ID Consult

Watch for Foodborne Illness


 

The recent Escherichia coli outbreak in Germany reminds us yet again about the threat of foodborne illness and the need for awareness about the clinical manifestations, the treatment, and the public health implications. On June 14, a 2-year-old boy became the first child and the 37th person to die in Germany's ongoing E. coli outbreak. Here in the United States, the Centers for Disease Control and Prevention estimates 48 million people – 1 in every 6 Americans – become ill, 128,000 are hospitalized, and 3,000 die of foodborne illness annually. About half of all foodborne illness occurs in children, who are particularly vulnerable because of their immature immune systems, lower body weight, and reduced stomach acid production.

Norovirus has become the most common recognized foodborne pathogen, causing about 5 million illnesses a year, followed by nontyphoidal Salmonella, with just over 1 million annual cases, and Clostridium perfringens, at just under 1 million, according to the CDC. Norovirus illness is usually mild, but it did cause an estimated 149 annual deaths. Nontyphoidal Salmonella is the most common serious cause of foodborne illness with an estimated 378 annual deaths, followed by Toxoplasma gondii (327 deaths) and Listeria monocytogenes (255 deaths).

The following foodborne illnesses are frequent causes of morbidity in children. Information on the possible foodborne sources and the effects of infection are from a report compiled by the Pew Health Group in collaboration with the Center for Foodborne Illness Research and Prevention.

Salmonella. These infections occur in approximately 75 children/100,000 under age 4 years, according to the CDC. It is commonly associated with foods of animal origin, including beef, poultry, milk, and eggs, or cross-contamination from these with other foods. Typical symptoms include diarrhea, fever, and abdominal cramps. More serious short-term manifestations can include colitis, meningitis, septicemia, and death. Treatment involves rehydration as needed.

In general, antibiotic therapy is not warranted, but in immunocompromised hosts and children younger than age 6 months, antimicrobial therapy may be beneficial. In such settings, ceftriaxone is effective when susceptible, specifically in high-risk populations.

Shigella. This infection occurs in about 28/100,000 children under age 4 years and 26/100,000 for those aged 4-11 years, according to the CDC. It is often associated with vegetables harvested in fields contaminated with sewage; flies that breed in infected feces and contaminate the food; and drinking, swimming, or playing in contaminated water. Short-term effects include high fever, diarrhea that is often bloody, stomach cramps, and seizures in children less than age 2 years. Reactive or chronic arthritis can be a postinfectious sequelae.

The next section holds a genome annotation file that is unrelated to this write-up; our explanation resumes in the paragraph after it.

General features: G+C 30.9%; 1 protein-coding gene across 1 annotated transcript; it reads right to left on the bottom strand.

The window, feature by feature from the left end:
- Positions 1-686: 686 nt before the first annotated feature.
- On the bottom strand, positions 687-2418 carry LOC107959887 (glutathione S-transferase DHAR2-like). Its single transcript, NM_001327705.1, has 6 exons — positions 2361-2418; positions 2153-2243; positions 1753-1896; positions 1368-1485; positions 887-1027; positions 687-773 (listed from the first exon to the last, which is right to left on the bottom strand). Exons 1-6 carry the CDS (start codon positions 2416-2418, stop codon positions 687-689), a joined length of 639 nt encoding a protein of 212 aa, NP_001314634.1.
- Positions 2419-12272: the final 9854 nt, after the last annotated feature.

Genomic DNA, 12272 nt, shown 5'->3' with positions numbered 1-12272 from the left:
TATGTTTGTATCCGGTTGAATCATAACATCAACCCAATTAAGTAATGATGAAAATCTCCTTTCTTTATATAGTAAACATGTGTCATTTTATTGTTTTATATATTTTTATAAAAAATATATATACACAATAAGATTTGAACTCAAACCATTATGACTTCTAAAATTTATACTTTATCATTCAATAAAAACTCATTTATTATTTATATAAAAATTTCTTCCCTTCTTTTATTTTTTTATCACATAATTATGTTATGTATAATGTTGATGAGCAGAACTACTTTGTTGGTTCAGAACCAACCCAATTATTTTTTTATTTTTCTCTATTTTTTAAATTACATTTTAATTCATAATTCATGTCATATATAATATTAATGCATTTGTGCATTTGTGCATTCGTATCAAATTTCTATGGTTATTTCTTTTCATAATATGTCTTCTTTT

Treatment includes rehydration as necessary, and antibiotics for severe disease or dysentery, particularly in those with underlying immunosuppression. Ceftriaxone and ciprofloxacin are effective, although the latter is not licensed for use in young children. Resistance to amoxicillin and trimethoprim-sulfamethoxazole (TMP-SMZ) is common. Treatment of mild cases may be indicated to shorten the duration of excretion.

Campylobacter. This infection affects 29/100,000 children under age 4 years, similar in incidence to Shigella. Foodborne sources included raw or undercooked poultry or foods cross-contaminated by poultry, unpasteurized milk, and contaminated water. Symptoms include diarrhea (sometimes bloody), cramping, abdominal pain, urinary tract infection, fever, and meningitis. Campylobacter is also associated with Guillain-Barré syndrome or reactive/chronic arthritis. Again, treatment involves rehydration as necessary. Macrolides (azithromycin or erythromycin) can shorten duration of illness and prevent relapse.

E. coli or other shiga toxin–producing strains. This foodborne infection has been in the headlines lately, and affects about 4/100,000 children between 4 and 11 years of age. Typical food sources include ground beef and other meats, green leafy vegetables, unpasteurized juices or raw milk, or soft cheeses made from raw milk. Symptoms include severe stomach cramps, diarrhea (often bloody), and vomiting. Hemolytic-uremic syndrome occurs in about 15% of children with E. coli 0157:H7 infection. This can result in long-term kidney damage as well as death.

In general, antibiotics have not been shown to benefit patients. Early reports of increased risk of hemolytic-uremic syndrome with antibiotic treatment have not been confirmed. As with the others, rehydration and supportive therapy are the mainstays of treatment.

Listeria. This infection occurs in about 0.76/100,000 children under age 4 years, according to the CDC. About one-third of all cases involve pregnant women. Common food sources include uncooked meats, particularly cold cuts and hot dogs, as well as smoked seafood, raw milk, soft cheeses made from raw milk, and vegetables grown in contaminated soil or fertilizer. Symptoms include fever, muscle aches, nausea, and diarrhea. Headaches, stiff neck, confusion, loss of balance, and seizures can result if infection spreads to the nervous system.

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